Your question was: "I would like to know, if I could try harder at this pattern (I am stuck), if it could lead to a proof. Or it would just be other thing to waste my time here."

When I was a younger math nerd I attempted to take the P vs NP problem very seriously and after burning out a few times a mathematician and mentor of mine told me that "This is not to be done." He wanted me to focus on acquiring some mathematical tools and some experience that would help me become a more competent math nerd and wanted to give me a warning about diving into exceptionally difficult mysteries without sufficient experience.

Questions like the Collatz conjecture are good for getting mathematicians to wake up but not a good place to spend your time.

I mean that this is the type of thing that mathematicians as a culture should be on the same page about: when you see a young and-up-and-coming mathematician (Or really any non pro) making serious efforts towards a problem that has been open for a century we should dissuade them from getting bogged down in these mental traps.

This is a great puzzle. And it's very accessible which makes it a nice tool to get students excited about open mathematics. But also very very impressive mathematicians have said things along the lines of "we're not quite ready to solve such mathematical mysteries. We don't have all the tools yet."

The reasons you should not spend more time on this puzzle.

1) With probablity approaching 1, better mathematicians have already attempted a route similar to the one above. Which (and without any insult intended here) doesn't look particularly novel.

2) The problem isn't of particular interest. We have more important work to be doing: work that we can actually make real progress on.

3) It's probably a dead end. I mean... thus far all the numbers we have tested head to one... and all of the attempts we have made(for a century) have led to either undecidable generalizations or just a flat failure to say anything interesting.

You should enter the mathematical community with burning questions like this one... and then when you seen the human effort put toward this question and have read Conway's book on the 3x+1 problem and checked out Lagarias and whoever else you need to convince yourself that very impressive minds have spent considerable energy on this...

You should put down these puzzles and help make genuine mathematical progress. It will be better for you and the mathematical community at large.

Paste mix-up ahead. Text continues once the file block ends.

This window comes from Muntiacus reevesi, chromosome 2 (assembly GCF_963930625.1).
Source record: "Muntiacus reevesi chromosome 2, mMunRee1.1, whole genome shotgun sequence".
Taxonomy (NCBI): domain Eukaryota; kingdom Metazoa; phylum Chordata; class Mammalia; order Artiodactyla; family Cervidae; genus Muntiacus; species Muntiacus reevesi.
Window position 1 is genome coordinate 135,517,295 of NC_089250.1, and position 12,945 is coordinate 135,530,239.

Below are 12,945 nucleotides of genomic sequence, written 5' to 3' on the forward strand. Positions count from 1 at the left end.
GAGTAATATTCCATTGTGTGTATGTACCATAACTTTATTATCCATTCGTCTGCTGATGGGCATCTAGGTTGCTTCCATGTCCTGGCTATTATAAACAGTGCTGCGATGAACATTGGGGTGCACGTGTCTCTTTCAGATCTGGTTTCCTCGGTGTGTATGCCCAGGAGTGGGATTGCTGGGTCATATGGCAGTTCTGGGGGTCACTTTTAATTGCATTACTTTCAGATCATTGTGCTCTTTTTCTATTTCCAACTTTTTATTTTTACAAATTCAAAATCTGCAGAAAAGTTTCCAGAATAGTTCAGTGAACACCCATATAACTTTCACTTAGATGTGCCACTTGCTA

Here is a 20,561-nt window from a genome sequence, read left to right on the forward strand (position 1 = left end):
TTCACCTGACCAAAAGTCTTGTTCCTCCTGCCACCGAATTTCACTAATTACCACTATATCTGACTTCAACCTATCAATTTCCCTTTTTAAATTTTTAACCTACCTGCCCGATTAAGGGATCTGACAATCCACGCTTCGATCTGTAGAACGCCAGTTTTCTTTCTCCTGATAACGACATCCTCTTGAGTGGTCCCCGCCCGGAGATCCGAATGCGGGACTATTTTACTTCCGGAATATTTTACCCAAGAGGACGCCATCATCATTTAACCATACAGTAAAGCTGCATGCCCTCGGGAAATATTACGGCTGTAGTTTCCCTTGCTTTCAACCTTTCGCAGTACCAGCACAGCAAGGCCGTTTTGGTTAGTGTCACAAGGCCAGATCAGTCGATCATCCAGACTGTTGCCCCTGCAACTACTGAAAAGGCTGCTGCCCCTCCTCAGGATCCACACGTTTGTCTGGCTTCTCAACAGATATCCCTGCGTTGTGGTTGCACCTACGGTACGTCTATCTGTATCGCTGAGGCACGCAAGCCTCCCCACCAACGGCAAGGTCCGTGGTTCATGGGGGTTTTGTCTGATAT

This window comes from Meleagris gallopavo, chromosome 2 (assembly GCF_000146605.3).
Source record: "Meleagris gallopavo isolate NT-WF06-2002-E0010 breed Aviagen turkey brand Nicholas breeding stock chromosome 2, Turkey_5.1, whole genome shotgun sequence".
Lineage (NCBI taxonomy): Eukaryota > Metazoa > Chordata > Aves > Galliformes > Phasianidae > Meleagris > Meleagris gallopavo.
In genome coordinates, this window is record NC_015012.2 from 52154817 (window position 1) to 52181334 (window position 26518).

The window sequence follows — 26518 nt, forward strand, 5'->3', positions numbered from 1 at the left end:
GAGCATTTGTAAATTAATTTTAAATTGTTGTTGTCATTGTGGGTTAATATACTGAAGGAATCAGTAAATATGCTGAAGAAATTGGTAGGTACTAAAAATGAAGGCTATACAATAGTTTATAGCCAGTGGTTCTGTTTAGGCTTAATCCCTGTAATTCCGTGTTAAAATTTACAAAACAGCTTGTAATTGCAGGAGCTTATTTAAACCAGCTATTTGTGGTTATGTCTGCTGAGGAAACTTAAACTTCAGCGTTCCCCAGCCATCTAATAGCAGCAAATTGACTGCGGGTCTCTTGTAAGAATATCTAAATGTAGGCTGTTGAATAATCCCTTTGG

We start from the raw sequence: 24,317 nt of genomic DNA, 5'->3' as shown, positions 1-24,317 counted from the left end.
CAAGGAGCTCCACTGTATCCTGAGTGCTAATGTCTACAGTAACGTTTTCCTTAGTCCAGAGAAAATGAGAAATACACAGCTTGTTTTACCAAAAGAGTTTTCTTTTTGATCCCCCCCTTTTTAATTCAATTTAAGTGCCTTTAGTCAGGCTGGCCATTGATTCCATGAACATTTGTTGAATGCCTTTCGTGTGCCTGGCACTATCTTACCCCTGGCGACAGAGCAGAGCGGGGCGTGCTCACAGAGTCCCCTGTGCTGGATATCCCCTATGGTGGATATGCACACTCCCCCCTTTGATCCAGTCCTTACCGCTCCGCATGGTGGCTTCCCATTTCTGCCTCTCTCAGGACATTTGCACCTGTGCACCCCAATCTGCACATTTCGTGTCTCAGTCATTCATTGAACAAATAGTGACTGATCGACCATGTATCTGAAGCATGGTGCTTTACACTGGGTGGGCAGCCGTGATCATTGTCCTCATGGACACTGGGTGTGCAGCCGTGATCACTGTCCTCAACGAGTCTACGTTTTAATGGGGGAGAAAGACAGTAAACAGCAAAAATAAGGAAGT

• $\begingroup$ Well I'm just a 17-year-old kid passing by and didn't want to write my own math exchange question about this, but I was curious if you would answer for me if finding a linear pattern in the numbers would indicate a good move towards a solution to the problem? I found one as well as a parabola which was well-defined and I wanted to just ask someone. :) $\endgroup$ – Jack Hales Jun 12 '18 at 13:22
  • $\begingroup$ More: when I'm talking about a "linear pattern" I'm referring to a pattern found in manipulating the numbers and if manipulating would lead to anything eventually. $\endgroup$ – Jack Hales Jun 12 '18 at 13:22
  • $\begingroup$ @Jek, Don't spend too long on this puzzle. Enjoy it and then move on. Your interest in coding can lead you to Turing machines and undecidability. This is a healthy place to spend your energy. Playing with Collatz conjecture is like playing chess/go. While it's feasible that there is a solution it's likely beyond us and we should view as an exercise to make us smarter/sharper but it's not really anything beyond a healthy exercise. $\endgroup$ – Mason Jun 12 '18 at 14:41
  • $\begingroup$ I definitely agree, but this is my first few hours of pondering on this question and I've been using coding to have a look into it a bit further. Not going to spend 7+ years writing a paper then getting disproven then spending another year or anything ;) $\endgroup$ – Jack Hales Jun 12 '18 at 21:06
  • $\begingroup$ Just wanted to send this and see if it meant anything: it's a graph of the first million numbes where the ratio is between the peak of the tree and the original X value that is iterated to get the peak of the algorithm, these are the results: gyazo.com/25f21096177fe15c83ee89a69e5a5aa2 $\endgroup$ – Jack Hales Jun 12 '18 at 21:08

Now, the question is: can I keek this work to develop a proof of the Collatz Conjecture, knowing this will have to have lots of work of arithimetic and geometric progression and mathematic induction, all mixed and much more that I don't know yet or is this already fruitless endeavour?

It might not be fruitless - at least it helps to learn much about such structures.

I've come across many attempts to look at such trees and their patterns in the hope to prove/disprove the Collatz conjecture. But that alone does not say enough: there are other problem-configurations having the same tree-structure but having cycles other than the "trivial" one. So there must be added one more ingredient to the soup: why do some problems ($5x+1$,$3x-1$, $181x+1$) have more than one tree of this structure - not connected!- and have nontrivial cycles but the $3x+1$ possibly not?

Why does the $3x+1$ might have only one tree rooted on $1$ and yet it covers the whole positive numbers? Why in the negative numbers $3$ trees instead (and $3$ cycles) and likely they cover the whole negative numbers?

The answer on this "why's" is possibly the crucial one.


It is actually trivial to show that numbers of the form $\frac{4^k+1}{3}$ lead to 1, going from there to a proof of the collatz conjecture is very hard, if not impossible.

  • 2
    $\begingroup$ You surely meant $4^k-1$ in the numerator? Your version gives only fractional numbers $\endgroup$ – Gottfried Helms Jul 7 '18 at 7:03